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Discussion Starter · #1 · (Edited)
I’m a constant follower of Bob Reynolds. In my mind one of the greatest around and so much great insights for a sax lover like myself. He just came out with a YouTube piece on Autumn Leaves, one of my favorite classics.


He is analyzing the take of Eva Cassidy of that piece. First of all: That is just a mind blowing take of that song. Period. When l listened to Bob’s analysis, it basically changed my whole mind setting of music. Like how do you (really) have to approach a song and think what it has to say to you. Watch how Bob throws the notes on the table! Like when you play something, what does the melody really mean to you.

The whole video is full of real pearls from Bob Reaynolds. You are listening to a guy that technically can play just anything he wants. However, he turns the focus elsewhere. Like what do you really want to say with you music. He is using Eva Cassidy to guide us to that place. A perfect choice…
 

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Discussion Starter · #4 ·
I did some extra checking on this tecording.

Bob points out the piano solo on this take. In a follow up after some 10-20 years after the recording, the musicians were listening and sharing stuff on it. They had two nights to create the material (and all their money invested in it). The first evening recordings were lost to technical issues. The second evening was the one and only chance.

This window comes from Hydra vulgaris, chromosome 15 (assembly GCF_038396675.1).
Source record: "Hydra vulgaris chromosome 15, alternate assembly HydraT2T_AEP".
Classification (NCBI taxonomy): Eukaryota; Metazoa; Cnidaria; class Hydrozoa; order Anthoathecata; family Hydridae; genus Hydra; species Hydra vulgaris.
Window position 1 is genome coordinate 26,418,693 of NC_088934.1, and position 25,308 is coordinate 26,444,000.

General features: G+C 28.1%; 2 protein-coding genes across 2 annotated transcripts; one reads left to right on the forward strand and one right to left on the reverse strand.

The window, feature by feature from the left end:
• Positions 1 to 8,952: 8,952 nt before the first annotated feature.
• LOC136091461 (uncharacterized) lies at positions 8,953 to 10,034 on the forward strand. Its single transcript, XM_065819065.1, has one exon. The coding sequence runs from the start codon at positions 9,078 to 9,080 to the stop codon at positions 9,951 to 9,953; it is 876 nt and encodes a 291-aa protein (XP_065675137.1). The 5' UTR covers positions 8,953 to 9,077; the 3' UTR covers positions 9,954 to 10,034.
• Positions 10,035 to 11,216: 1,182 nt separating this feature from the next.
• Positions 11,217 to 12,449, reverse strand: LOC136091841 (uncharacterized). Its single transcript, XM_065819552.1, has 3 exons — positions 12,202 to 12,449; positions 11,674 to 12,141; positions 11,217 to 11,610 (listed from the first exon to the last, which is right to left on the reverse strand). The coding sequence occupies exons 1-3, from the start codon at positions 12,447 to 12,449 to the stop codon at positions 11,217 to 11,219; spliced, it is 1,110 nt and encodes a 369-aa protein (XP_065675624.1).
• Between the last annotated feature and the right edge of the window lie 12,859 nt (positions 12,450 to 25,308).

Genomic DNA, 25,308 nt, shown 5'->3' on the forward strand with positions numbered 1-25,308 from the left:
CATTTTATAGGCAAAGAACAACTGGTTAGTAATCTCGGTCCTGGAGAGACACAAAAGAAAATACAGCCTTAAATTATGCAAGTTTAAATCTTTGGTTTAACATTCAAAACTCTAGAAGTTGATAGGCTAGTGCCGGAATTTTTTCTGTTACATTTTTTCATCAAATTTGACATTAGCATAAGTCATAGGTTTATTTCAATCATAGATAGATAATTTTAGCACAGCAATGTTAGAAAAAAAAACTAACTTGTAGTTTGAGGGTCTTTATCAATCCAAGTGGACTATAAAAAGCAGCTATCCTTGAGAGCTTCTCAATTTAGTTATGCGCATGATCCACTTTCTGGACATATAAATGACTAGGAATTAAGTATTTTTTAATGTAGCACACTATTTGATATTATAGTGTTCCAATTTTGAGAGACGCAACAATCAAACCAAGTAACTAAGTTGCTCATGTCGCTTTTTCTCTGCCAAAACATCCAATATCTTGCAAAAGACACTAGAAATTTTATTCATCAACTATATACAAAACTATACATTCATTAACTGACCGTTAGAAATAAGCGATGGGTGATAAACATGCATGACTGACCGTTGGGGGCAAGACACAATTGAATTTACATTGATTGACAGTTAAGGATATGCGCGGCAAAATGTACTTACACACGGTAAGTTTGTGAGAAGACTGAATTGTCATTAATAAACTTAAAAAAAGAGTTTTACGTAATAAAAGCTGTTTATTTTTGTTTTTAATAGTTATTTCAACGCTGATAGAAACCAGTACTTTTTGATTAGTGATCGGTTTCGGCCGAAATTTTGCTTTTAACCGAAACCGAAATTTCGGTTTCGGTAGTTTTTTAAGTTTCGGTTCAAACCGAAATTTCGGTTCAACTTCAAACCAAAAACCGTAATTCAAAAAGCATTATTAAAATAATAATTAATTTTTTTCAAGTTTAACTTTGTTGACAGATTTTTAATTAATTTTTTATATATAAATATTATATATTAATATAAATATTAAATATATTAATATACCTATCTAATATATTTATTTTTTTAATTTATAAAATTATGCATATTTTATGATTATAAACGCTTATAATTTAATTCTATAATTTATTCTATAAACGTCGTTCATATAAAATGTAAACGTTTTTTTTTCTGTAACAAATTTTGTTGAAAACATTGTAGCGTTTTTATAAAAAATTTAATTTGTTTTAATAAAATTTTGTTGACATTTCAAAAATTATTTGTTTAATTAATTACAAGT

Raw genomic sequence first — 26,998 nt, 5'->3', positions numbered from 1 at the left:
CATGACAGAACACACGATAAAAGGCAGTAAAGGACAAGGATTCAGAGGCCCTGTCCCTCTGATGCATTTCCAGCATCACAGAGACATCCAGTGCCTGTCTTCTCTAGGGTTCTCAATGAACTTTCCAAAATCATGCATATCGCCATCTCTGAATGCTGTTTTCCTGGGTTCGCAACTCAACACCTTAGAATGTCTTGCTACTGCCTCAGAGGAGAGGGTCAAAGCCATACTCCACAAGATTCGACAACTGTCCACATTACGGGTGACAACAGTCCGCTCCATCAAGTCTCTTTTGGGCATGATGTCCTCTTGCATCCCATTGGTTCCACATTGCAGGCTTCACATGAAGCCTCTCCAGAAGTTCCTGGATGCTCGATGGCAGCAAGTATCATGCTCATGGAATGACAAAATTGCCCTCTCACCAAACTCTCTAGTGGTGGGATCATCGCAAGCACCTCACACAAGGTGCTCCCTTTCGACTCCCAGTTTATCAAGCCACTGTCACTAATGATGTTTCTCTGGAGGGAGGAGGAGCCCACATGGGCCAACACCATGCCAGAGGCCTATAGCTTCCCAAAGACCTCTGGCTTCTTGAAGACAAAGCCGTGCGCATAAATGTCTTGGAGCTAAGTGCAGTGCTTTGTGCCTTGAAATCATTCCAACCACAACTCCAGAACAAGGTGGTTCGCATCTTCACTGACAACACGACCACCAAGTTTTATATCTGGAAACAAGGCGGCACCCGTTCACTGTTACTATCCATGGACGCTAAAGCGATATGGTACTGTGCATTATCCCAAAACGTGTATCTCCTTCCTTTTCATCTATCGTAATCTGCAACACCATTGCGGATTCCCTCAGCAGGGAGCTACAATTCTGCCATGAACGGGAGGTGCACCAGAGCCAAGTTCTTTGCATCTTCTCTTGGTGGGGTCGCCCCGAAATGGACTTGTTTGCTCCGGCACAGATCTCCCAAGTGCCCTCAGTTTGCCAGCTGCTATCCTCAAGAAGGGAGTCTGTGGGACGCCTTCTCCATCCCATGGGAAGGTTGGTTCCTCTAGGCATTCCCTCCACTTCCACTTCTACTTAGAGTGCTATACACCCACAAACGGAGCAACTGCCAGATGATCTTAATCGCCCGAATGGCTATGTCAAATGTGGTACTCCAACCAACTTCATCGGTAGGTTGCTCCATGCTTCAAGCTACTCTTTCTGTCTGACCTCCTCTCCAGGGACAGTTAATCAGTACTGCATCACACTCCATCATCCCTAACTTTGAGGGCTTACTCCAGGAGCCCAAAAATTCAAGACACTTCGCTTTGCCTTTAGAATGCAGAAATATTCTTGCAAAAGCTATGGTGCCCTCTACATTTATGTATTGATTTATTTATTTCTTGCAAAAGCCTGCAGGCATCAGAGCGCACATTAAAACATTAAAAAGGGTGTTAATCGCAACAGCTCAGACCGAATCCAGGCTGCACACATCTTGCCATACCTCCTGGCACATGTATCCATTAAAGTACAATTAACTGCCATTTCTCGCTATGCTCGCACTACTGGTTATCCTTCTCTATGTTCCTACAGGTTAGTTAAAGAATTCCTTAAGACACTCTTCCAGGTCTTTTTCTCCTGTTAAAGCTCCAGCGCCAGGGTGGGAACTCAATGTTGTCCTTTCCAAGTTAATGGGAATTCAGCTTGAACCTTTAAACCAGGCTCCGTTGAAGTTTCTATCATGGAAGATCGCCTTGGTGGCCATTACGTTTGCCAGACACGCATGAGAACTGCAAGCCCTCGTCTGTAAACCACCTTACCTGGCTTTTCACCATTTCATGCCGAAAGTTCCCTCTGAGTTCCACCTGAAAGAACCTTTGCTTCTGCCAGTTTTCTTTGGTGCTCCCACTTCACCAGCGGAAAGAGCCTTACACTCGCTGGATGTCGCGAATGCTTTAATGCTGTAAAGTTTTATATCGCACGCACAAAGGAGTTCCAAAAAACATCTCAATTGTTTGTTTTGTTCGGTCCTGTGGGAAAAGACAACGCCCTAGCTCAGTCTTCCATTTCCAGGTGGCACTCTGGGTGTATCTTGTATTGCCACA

The pianist said the he told Eva that nobody plays Autumn Leaves in that key, but she insisted on it! Therefore he had to
play very carefully not to slip any wrong notes into it. It was the the only take there would ever be…
 

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I enjoy Bobs stuff and have always loved ECs version of the piece as well as the rest of that album. But… to be real about this…Bob doesn’t analyze the piece or this interpretation. He just comments on it and conveys his love of it.

Nothing wrong with that. It’s just not analysis.
 

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I'm rather embarrassed to admit I wasn't familiar with her until I saw Bob's video. Have done more listening and will say someone who doesn't tear up hearing her version of Over the Rainbow has a lump of stone rather than a heart.
Absolutely correct! Branford Marsalis says it all the time. When you play, you have to touch the listener. You’re not playing to impress your band mates. Like Bob said, when you take a melody, think about what you want to say with THAT melody (in this case Over the Rainbow). In her both solo performances on Autumn Leaves and Over the Rainbow she just takes them to stratosphere! and beyond! Never heard anything like that!!

She was just a gigging singer in local clubs making her living of all kinds of odd jobs. Her raw talent is incredible. After she sung just a few bars of Autumn Leaves, I realized that this is once in a lifetime phenomenon. That the record producers let her slip through their fingers is unbelievable and a perfect example of their Apple approach (= we’ll tell you what you like to hear).

What a coincidence that Bob, as well, has three rejections from record companies. He’s got a video on that. You have a hint of it in this video as well.
 

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Discussion Starter · #10 ·
I enjoy Bobs stuff and have always loved ECs version of the piece as well as the rest of that album. But… to be real about this…Bob doesn’t analyze the piece or this interpretation. He just comments on it and conveys his love of it.